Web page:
Joanna Guthrie's 'Home'

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I offer to cook you an egg, at least:
that’s something I can do. Okay
you say, the bent nape of your neck facing me
your thinking fingers searching over the keyboard.

So I find a pan, let water pour in
thumb the lighter
to light the heat
so the water can set to rising.

The gas flame floats like bluebells.
It is quiet and luminous
outside, the leaves are nearly ready, dipping
in crinkled discs, still damp, settling in

for the long season. I take an egg from the box
lower it in and burn my thumb
the egg tumbles and thumps the pan’s edges –
the water fizzes slightly around its turn.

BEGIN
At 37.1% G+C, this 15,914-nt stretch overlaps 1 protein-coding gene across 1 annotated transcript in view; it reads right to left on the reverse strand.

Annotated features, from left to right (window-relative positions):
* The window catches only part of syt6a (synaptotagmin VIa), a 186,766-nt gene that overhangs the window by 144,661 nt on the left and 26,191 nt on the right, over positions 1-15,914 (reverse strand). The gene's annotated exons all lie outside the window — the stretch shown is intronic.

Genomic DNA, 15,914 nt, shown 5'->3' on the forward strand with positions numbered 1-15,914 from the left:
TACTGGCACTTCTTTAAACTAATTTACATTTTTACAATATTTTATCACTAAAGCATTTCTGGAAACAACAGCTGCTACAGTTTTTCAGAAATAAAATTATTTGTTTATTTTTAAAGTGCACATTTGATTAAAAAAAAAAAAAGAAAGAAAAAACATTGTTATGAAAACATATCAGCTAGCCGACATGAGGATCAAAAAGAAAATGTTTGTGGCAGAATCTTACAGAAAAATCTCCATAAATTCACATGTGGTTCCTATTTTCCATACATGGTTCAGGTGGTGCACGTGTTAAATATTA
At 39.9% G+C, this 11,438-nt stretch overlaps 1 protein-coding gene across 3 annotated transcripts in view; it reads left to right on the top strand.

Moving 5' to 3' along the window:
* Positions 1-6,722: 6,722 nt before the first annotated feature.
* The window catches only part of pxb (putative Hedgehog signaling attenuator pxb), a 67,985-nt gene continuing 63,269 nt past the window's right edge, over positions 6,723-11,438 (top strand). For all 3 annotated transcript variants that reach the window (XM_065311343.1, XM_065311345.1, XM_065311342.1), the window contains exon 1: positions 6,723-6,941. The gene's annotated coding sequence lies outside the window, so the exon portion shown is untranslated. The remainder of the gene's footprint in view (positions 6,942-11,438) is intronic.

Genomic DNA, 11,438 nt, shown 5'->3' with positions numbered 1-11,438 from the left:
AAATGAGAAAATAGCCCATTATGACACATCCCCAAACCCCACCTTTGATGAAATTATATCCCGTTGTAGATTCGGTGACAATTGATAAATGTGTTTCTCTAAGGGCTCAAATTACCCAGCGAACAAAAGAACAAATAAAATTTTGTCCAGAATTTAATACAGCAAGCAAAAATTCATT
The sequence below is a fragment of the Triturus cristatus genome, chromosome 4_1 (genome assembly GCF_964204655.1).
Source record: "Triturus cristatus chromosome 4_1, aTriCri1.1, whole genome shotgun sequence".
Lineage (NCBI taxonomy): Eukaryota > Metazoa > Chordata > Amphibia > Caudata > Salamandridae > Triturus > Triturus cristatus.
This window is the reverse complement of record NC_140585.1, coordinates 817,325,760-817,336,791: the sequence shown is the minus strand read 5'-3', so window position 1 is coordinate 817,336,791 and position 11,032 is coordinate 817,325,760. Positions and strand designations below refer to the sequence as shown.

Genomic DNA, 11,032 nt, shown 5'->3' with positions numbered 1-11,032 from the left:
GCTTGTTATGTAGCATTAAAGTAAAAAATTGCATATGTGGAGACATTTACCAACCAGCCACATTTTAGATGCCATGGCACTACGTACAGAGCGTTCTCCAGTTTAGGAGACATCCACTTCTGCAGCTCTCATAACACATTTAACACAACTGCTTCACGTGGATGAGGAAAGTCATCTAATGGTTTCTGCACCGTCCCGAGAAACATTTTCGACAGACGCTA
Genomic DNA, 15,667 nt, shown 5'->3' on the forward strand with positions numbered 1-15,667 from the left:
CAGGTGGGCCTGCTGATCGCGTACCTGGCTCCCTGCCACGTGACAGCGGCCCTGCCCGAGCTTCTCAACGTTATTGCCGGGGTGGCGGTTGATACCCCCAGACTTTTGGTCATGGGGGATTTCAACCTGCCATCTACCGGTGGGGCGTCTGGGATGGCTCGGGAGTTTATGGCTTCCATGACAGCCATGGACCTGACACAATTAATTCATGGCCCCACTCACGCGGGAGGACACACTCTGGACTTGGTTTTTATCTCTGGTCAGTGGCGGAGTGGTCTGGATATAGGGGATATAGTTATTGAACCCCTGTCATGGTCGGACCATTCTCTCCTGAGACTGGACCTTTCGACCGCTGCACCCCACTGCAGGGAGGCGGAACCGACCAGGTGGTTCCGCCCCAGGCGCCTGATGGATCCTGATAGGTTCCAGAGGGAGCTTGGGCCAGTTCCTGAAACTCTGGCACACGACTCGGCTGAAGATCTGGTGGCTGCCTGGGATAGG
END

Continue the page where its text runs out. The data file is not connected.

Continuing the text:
Beyond here there’ll be lambs
tottering on spotless flares
butting her for milk
and on the lanes, frogs squashed to tracing-paper

their legs a dry curl.
The lambs will spring four feet clear from the grass
with the shock of the land, the crows will fly low
so the lambs turn their heads. The fields will be greening.

The egg knocks against the pan.
The house ticks over.

You quarter the egg later and its yolk
the yolk of this egg alone
is a yellow of gorse, of dandelion, of the centre of sun
and you eat it on bread, in the afternoon, in this quiet.




*Joanna Guthrie’s Billack’s Bones was published by Rialto in 2007; “her remarkable first collection cuts across accepted and expected boundaries and dimensions, directing us towards a physical world of overlooked riches.” – Ambit.  She is currently completing Hurricane Season a book about the Florida Keys.

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